We fall in lovewith a foo-foo dog
— LET INGA TELL YOU:
Recently I wrote about Olof and I starting to look at dogs. Olof was not enthusiastic about “foo-foo” dogs that needed professional grooming. Our vet, meanwhile, predicted we would fall in love with any dog that ended up in our house for more than two days. And lo and behold, she was right.
It was the Fourth of July, a weekend when shelters are filled to overflowing with dogs that freak out from fireworks and slip their collars. One of the small private shelters at which we’d applied asked if we’d do a seven-day foster for a matted scrawny Shih Tzu that had been picked up on the streets of Bonita a week earlier. No one seemed to be looking for him.
When we went down to the County Animal Shelter, the place looked like the fall of Saigon — dogs everywhere. The private shelter had rescued Percy from the County Shelter and the hand-off was not unlike a drug deal. We were presented with a diaper-wearing dog and a plastic bag containing six cans of food, some kibble, and a package of Maxi Pads. Zero info available on the dog, said the harried shelter person, other than that the county vet estimated he was three. Not sure about being house-trained, she added, hence the “belly band” (a Velcro strip lined with a Maxi Pad that went around his stomach). And then she was gone.
Testing the house-training situation when we got home, we took off the belly band only to have Percy leave a lake on our guest room floor. While I cleaned up, I asked Olof to reload a fresh Maxi Pad in the belly band and get it on the dog. Let me just say that Olof is not a Maxi Pad kind of guy. In fact, I won a first place Press Club award for a column I wrote about Olof’s world class aversion to feminine hygiene product commercials on TV. The look on Olof’s face suggested that even under the “for worse” category, this was not covered in the marital vows. But he bravely forged ahead.
It immediately became apparent that Percy was an enigma wrapped in a puzzle. Someone had obviously adored him. He was hugely affectionate, loved to be brushed and walked, and was fabulous with kids, grownups, other dogs — and even postmen. But his microchip had never been registered and he was not neutered (and mounted everything that moved). When I took him to our vet a few days later, she said he was closer to seven or eight than three, and his teeth were among the worst she’d ever seen. (His breath could drop a goat at 40 feet.) Piteous doggie nightmares attested to some terrifying time on the streets.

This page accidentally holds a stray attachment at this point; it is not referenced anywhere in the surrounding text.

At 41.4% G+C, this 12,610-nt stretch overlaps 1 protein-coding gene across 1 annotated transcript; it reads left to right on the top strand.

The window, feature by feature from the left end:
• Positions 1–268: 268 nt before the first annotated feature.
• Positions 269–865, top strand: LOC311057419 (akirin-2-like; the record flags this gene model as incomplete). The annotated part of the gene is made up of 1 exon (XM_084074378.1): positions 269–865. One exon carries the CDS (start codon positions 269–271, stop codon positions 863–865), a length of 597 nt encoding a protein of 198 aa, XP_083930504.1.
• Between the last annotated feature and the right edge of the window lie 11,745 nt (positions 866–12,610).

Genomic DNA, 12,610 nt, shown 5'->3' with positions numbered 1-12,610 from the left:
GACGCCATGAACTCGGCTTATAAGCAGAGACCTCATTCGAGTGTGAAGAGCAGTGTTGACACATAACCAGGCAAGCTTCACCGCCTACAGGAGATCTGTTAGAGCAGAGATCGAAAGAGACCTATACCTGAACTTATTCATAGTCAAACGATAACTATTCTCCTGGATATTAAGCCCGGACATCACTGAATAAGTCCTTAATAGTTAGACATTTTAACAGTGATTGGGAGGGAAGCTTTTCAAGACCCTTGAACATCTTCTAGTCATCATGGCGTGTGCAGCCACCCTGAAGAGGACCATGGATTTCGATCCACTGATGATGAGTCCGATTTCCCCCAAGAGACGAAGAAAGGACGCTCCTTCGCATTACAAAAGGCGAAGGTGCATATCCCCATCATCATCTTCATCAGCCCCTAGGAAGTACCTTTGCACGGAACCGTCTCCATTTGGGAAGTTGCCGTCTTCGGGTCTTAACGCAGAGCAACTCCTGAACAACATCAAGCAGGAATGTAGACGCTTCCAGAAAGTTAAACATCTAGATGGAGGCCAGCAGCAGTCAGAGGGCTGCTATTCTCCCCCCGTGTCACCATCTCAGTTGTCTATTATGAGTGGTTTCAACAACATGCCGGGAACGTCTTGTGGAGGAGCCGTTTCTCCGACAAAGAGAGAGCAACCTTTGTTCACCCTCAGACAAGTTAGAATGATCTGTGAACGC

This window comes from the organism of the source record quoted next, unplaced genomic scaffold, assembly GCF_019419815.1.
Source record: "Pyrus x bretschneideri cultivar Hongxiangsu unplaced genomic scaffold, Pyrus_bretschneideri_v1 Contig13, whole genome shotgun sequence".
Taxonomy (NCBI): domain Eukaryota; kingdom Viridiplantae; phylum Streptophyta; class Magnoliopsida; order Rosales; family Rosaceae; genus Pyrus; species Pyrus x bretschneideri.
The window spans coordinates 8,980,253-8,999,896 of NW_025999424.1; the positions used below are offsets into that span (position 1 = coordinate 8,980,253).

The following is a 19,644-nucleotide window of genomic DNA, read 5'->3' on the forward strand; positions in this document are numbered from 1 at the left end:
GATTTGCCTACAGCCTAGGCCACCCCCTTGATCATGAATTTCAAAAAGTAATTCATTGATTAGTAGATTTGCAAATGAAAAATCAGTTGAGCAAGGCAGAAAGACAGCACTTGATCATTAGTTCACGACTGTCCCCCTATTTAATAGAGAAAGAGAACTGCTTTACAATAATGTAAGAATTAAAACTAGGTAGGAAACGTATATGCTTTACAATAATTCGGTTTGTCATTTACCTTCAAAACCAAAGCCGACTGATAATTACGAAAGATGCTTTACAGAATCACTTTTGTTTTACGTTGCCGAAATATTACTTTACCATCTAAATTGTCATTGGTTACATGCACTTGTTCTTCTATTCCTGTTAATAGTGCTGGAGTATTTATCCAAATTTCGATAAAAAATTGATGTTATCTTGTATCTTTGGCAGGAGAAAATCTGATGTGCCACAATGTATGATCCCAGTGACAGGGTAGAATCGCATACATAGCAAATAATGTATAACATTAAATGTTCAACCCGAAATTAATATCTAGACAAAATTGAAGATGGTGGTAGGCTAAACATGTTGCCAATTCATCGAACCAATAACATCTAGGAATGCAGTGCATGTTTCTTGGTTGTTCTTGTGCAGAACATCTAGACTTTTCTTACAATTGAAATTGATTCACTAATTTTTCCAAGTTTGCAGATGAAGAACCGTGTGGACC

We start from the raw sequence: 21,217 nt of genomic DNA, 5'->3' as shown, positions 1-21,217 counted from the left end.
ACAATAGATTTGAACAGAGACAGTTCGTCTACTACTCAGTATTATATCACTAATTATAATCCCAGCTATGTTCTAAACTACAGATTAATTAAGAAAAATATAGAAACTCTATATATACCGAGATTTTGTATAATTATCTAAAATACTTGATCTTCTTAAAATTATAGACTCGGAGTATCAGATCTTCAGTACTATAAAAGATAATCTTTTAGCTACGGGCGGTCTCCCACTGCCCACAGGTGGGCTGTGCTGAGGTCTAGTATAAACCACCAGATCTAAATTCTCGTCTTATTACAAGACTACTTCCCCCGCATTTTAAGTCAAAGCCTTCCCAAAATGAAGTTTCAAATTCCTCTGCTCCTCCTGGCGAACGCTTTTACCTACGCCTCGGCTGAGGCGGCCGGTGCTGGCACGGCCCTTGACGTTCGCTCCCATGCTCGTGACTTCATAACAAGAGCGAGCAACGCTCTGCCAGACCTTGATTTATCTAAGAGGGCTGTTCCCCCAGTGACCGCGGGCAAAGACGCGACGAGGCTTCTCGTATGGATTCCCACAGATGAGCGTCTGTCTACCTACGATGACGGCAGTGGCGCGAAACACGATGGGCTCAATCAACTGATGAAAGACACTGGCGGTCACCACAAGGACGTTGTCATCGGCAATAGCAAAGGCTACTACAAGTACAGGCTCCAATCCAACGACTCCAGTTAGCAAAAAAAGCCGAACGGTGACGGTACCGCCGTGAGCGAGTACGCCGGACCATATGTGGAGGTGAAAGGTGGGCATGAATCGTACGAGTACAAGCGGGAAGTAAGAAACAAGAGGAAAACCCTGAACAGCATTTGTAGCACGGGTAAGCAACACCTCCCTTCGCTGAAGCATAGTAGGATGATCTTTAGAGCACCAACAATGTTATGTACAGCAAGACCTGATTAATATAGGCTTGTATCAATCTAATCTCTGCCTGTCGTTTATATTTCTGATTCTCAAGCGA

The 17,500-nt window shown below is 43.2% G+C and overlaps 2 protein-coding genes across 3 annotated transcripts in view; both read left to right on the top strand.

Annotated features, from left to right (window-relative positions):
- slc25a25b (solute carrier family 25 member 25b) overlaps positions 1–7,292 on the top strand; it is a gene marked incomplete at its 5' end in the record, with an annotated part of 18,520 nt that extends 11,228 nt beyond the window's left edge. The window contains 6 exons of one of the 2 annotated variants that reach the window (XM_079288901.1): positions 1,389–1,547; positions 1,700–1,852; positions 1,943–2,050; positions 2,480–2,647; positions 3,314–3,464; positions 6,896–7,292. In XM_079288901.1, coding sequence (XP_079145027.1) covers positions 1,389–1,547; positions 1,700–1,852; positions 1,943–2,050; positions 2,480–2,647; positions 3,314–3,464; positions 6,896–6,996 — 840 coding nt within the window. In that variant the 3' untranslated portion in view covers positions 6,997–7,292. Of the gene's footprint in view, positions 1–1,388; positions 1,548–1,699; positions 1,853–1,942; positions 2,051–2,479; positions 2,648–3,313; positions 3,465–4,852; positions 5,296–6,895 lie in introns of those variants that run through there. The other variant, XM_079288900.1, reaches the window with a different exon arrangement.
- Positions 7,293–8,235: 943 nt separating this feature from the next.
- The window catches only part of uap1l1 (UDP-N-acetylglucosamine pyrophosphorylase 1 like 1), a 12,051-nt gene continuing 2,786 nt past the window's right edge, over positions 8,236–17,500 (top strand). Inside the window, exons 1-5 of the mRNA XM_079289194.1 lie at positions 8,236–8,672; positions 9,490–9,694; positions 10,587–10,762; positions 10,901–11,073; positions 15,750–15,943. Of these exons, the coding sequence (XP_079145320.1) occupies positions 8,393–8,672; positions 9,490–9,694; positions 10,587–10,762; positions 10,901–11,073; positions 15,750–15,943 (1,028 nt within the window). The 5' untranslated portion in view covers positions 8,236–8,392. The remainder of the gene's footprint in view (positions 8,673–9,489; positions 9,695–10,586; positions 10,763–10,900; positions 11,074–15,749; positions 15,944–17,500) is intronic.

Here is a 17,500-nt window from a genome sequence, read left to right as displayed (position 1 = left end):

He knew no commands — in English anyway. Since the Castilian Spanish I studied in college extended more to Don Quixote than dog commands, I looked some up on the Internet.
“Sientate!” I ordered. “Arriba! Abajo! Ven! Quedate!” Nada.
One thing that was quickly apparent: his mouth was killing him. We told the shelter that we would pay the $500 for his neutering and his dental work, which I admit was partly self-defense. (As I drove him to the vet, Percy jumped into my lap and assaulted my arm the whole way.)
Even though our beloved previous dog was a non-swimming English bulldog, we never worried about him going into our pool. But the very first time we had Percy out in our backyard, he proceeded to walk directly into the pool — and go straight to the bottom. No instincts to dog paddle at all. Did it again two more times. The pool safety trainer later observed, “This dog’s Indian name should be ‘Sinks Like Stone.’ ”
I don’t have space to write another 50 pages on this topic, or on the fact that he could squeeze his little body between the bars of the pool fence and nearly drowned a fourth time before we hastily strung up netting. But it was the assessment of several experts that this dog could not be made reliably pool safe. And hence he could not be our Forever Dog. The gate to our backyard just gets left unsecured too often by gardening guys, pool cleaners, irrigation people, etc.
But this did not keep us from falling madly in love with Percy during the month we fostered him. We made it our goal to make him the most adoptable dog he could possibly be. He was house- trained, professionally groomed, eating enthusiastically with his remaining teeth, lost the doggie breath, knew some commands, and wasn’t mounting anybody. Tuned up and good for another 40,000 miles.
An apartment-dwelling widow looking for a companion dog adopted him — a perfect placement. It was absolutely the right decision. Yet, mushballs that our vet knows us to be, we’re #heartbroken.
— Inga’s lighthearted looks at life appear regularly in La Jolla Light. Reach her at firstname.lastname@example.org